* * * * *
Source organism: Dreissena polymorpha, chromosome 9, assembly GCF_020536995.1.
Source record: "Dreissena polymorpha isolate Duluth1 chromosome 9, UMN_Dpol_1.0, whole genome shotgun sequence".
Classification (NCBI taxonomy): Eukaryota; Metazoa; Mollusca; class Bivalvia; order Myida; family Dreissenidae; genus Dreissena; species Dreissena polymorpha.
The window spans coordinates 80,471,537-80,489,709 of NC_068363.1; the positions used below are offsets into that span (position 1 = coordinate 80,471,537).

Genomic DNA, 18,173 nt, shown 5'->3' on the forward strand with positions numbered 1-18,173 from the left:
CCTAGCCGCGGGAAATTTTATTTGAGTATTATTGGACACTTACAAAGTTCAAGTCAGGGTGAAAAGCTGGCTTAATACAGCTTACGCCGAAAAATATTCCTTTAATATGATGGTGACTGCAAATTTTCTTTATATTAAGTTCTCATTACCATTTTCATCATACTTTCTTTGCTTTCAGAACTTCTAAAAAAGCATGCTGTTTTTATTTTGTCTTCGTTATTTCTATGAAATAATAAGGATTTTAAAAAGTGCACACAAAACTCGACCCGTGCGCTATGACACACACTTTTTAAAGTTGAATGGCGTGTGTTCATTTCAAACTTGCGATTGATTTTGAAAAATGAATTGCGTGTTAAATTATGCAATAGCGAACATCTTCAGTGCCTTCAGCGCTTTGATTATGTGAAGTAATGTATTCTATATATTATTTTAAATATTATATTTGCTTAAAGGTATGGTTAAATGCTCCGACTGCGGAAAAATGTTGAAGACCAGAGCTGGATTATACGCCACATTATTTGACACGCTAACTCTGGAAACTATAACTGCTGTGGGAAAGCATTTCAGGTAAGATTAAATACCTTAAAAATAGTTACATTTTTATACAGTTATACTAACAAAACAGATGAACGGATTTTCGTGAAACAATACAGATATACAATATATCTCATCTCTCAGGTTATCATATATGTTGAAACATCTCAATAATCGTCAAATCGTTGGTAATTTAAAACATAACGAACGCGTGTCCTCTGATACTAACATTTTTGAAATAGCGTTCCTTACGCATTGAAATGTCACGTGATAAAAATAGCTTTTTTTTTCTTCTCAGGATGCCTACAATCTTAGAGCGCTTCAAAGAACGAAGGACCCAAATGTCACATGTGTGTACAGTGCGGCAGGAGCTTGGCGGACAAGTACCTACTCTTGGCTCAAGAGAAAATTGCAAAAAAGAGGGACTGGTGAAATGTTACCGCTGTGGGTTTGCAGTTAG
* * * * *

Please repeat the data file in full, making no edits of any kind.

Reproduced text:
Source organism: Dreissena polymorpha, chromosome 9, assembly GCF_020536995.1.
Source record: "Dreissena polymorpha isolate Duluth1 chromosome 9, UMN_Dpol_1.0, whole genome shotgun sequence".
Classification (NCBI taxonomy): Eukaryota; Metazoa; Mollusca; class Bivalvia; order Myida; family Dreissenidae; genus Dreissena; species Dreissena polymorpha.
The window spans coordinates 80,471,537-80,489,709 of NC_068363.1; the positions used below are offsets into that span (position 1 = coordinate 80,471,537).

Genomic DNA, 18,173 nt, shown 5'->3' on the forward strand with positions numbered 1-18,173 from the left:
CCTAGCCGCGGGAAATTTTATTTGAGTATTATTGGACACTTACAAAGTTCAAGTCAGGGTGAAAAGCTGGCTTAATACAGCTTACGCCGAAAAATATTCCTTTAATATGATGGTGACTGCAAATTTTCTTTATATTAAGTTCTCATTACCATTTTCATCATACTTTCTTTGCTTTCAGAACTTCTAAAAAAGCATGCTGTTTTTATTTTGTCTTCGTTATTTCTATGAAATAATAAGGATTTTAAAAAGTGCACACAAAACTCGACCCGTGCGCTATGACACACACTTTTTAAAGTTGAATGGCGTGTGTTCATTTCAAACTTGCGATTGATTTTGAAAAATGAATTGCGTGTTAAATTATGCAATAGCGAACATCTTCAGTGCCTTCAGCGCTTTGATTATGTGAAGTAATGTATTCTATATATTATTTTAAATATTATATTTGCTTAAAGGTATGGTTAAATGCTCCGACTGCGGAAAAATGTTGAAGACCAGAGCTGGATTATACGCCACATTATTTGACACGCTAACTCTGGAAACTATAACTGCTGTGGGAAAGCATTTCAGGTAAGATTAAATACCTTAAAAATAGTTACATTTTTATACAGTTATACTAACAAAACAGATGAACGGATTTTCGTGAAACAATACAGATATACAATATATCTCATCTCTCAGGTTATCATATATGTTGAAACATCTCAATAATCGTCAAATCGTTGGTAATTTAAAACATAACGAACGCGTGTCCTCTGATACTAACATTTTTGAAATAGCGTTCCTTACGCATTGAAATGTCACGTGATAAAAATAGCTTTTTTTTTCTTCTCAGGATGCCTACAATCTTAGAGCGCTTCAAAGAACGAAGGACCCAAATGTCACATGTGTGTACAGTGCGGCAGGAGCTTGGCGGACAAGTACCTACTCTTGGCTCAAGAGAAAATTGCAAAAAAGAGGGACTGGTGAAATGTTACCGCTGTGGGTTTGCAGTTAG